French protesters act as golf courses stay green as ‘flower towns’ fade

Environmental activists in France are filling golf course holes with cement to protest against exceptions to the water ban.

Amid one of the worst droughts on record, water bans are hitting French citizens and businesses hard – yet golf courses have been given an eyebrow-raising pass.

While the owners of the most affected areas are prohibited from watering their gardens, Golf course owners can still water their greens.

Why are activists targeting golf courses in France?

Climate activists affiliated with Extinction Rebellion are targeting golf courses in the south of France, filling holes with concrete in protest against exemptions from water restrictions.

Due to the ongoing drought, France has told residents to avoid non-essential water use such as washing cars and watering gardens. However, activists complain that golf courses are allowed to continue watering greens.

Extinction Rebellion Toulouse posted a photo on Twitter apparently showing a golf hole filled with cement and a sign reading “This hole drinks 277,000 liters. You drink that much? #Stop Golf”.

The protest action took place at the Vieille-Toulouse club and also on the course of the Garonne des Sept Deniers.

A petition to remove the exemption enjoyed by French golf courses in times of drought proclaims “Economic madness takes precedence over ecological reason”.

Defending their exemption from water restrictions, Gerard Rougier of the French Golf Federation told the France Info news site: “A golf course without a green is like an ice rink without ice.”

How does France deal with water shortages?

France was one of the hardest hit by hot and dry conditions across Europe with firefighters fight a “monster” fire in the forests of the southwest.

After having lived water shortages in the second driest month on record in the country, the prefects (regional representatives) limit water consumption according to the level of severity.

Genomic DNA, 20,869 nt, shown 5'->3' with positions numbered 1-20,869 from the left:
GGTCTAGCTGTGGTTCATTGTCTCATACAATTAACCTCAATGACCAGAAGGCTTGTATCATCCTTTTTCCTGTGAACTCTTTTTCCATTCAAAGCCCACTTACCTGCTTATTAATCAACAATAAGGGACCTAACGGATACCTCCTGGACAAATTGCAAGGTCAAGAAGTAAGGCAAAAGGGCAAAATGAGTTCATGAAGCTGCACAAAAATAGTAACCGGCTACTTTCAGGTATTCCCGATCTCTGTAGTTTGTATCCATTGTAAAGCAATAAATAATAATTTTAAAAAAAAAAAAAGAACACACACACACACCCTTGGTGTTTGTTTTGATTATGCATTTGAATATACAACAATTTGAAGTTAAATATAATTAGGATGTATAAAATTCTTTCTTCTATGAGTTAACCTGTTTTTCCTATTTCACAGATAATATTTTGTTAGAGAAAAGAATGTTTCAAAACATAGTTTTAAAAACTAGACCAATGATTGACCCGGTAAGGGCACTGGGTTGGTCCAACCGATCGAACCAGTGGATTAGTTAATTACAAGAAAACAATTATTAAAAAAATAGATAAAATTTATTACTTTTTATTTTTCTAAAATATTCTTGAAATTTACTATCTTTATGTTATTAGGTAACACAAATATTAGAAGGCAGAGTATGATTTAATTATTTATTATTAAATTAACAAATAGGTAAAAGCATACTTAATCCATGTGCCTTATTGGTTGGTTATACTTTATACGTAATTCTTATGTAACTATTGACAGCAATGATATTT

Almost all of the country’s 96 departments have imposed the water use restrictions, also a recording.

The French Ministry of Ecology has defined four levels of Drought warnings ranging from “vigilance” to “crisis”.

In the “crisis” alert level, water is reserved for health, civil security, drinking water and sanitation uses.

During the drought, more than 100 French cities were left without potable water in their pipes, hence the need for tanker trucks. The situation was described as “historic” by the Minister of Ecological Transition, Christophe Béchu.

Why are golf courses exempt from water bans?

Golf course owners are permitted to the water their teeing grounds and greens, even in “crisis” areas.

The only constraints are that watering must be carried out during night hours, and “reduced to the bare minimum” by no more than 30% of the usual volume.

Course owners benefit from an agreement signed between the French Golf Federation and the Ministry of Ecological Transition in 2019. In return, they undertake to reduce their water consumption.

On average, it takes 25,000 cubic meters of water per year to maintain the lawns of the more than 700 courses of France.

Some officials resent the exceptions. Éric Piolle, the mayor of the city of Grenoble in southeastern France, tweeted that “the practices of the richest” continue to be “protected”.

Water bans are enforced at the discretion of regional officials and so far only Ille-et-Villaine in western France has banned the watering of golf courses.

While French golf courses remain green, the “flowery towns” fade

Anxious to preserve its award-winning flowerbeds, the city of Colmar, close to the border with Germanyrequested its own exemption.

The request was refused by some residents. “Flowers and grass are not eaten. The city of Colmar is asking for a watering exemption to keep its status as a “flowery city” when farmers and individuals are not allowed to water wheat or vegetables gardens…it’s just indecent,” one user tweeted.

Christian Meistermann, deputy mayor in charge of roads, explains and justifies the approach: “The environmental and tourist capital of Colmar is also these flowers, we cannot let this capital die.

On the Côte d’Azur too, people are concerned about the impact of the water ban on inheritance. The town hall of Menton fears for its famous lemons.

“The complete cut off of watering will make an exceptional heritage disappear and will have a considerable cost for the community”, warns the municipality in its letter addressed to the prefect of the Alpes-Maritimes to request an exemption. So far, the request has not been heard by the state.

Michael C. Ford